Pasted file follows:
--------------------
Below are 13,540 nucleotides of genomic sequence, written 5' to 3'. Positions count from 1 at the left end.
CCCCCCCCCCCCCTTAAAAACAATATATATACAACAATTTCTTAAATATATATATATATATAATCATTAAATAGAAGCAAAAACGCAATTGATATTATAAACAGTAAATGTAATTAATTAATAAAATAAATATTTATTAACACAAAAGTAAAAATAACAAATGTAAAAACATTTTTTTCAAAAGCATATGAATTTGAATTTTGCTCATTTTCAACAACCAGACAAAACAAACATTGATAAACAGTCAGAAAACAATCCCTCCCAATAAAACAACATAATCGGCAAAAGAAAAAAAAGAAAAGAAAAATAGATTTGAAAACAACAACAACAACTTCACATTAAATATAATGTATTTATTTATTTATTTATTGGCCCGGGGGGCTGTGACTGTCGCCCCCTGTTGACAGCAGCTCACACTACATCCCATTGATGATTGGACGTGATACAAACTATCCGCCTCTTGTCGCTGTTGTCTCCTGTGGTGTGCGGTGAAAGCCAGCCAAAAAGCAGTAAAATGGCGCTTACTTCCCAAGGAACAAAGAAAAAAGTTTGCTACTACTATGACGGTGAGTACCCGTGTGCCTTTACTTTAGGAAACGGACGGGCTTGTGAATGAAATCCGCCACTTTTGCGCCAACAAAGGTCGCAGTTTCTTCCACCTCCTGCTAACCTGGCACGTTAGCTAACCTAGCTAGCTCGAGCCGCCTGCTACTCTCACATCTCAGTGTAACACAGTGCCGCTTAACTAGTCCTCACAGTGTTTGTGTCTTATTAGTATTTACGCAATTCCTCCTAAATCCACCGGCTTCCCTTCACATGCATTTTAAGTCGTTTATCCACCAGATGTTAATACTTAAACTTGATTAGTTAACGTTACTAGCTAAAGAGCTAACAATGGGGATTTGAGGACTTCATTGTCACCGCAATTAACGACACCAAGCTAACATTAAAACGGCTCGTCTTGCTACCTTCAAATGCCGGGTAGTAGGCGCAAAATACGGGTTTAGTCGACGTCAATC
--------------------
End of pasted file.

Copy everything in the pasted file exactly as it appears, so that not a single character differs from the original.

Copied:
Below are 13,540 nucleotides of genomic sequence, written 5' to 3'. Positions count from 1 at the left end.
CCCCCCCCCCCCCTTAAAAACAATATATATACAACAATTTCTTAAATATATATATATATATAATCATTAAATAGAAGCAAAAACGCAATTGATATTATAAACAGTAAATGTAATTAATTAATAAAATAAATATTTATTAACACAAAAGTAAAAATAACAAATGTAAAAACATTTTTTTCAAAAGCATATGAATTTGAATTTTGCTCATTTTCAACAACCAGACAAAACAAACATTGATAAACAGTCAGAAAACAATCCCTCCCAATAAAACAACATAATCGGCAAAAGAAAAAAAAGAAAAGAAAAATAGATTTGAAAACAACAACAACAACTTCACATTAAATATAATGTATTTATTTATTTATTTATTGGCCCGGGGGGCTGTGACTGTCGCCCCCTGTTGACAGCAGCTCACACTACATCCCATTGATGATTGGACGTGATACAAACTATCCGCCTCTTGTCGCTGTTGTCTCCTGTGGTGTGCGGTGAAAGCCAGCCAAAAAGCAGTAAAATGGCGCTTACTTCCCAAGGAACAAAGAAAAAAGTTTGCTACTACTATGACGGTGAGTACCCGTGTGCCTTTACTTTAGGAAACGGACGGGCTTGTGAATGAAATCCGCCACTTTTGCGCCAACAAAGGTCGCAGTTTCTTCCACCTCCTGCTAACCTGGCACGTTAGCTAACCTAGCTAGCTCGAGCCGCCTGCTACTCTCACATCTCAGTGTAACACAGTGCCGCTTAACTAGTCCTCACAGTGTTTGTGTCTTATTAGTATTTACGCAATTCCTCCTAAATCCACCGGCTTCCCTTCACATGCATTTTAAGTCGTTTATCCACCAGATGTTAATACTTAAACTTGATTAGTTAACGTTACTAGCTAAAGAGCTAACAATGGGGATTTGAGGACTTCATTGTCACCGCAATTAACGACACCAAGCTAACATTAAAACGGCTCGTCTTGCTACCTTCAAATGCCGGGTAGTAGGCGCAAAATACGGGTTTAGTCGACGTCAATC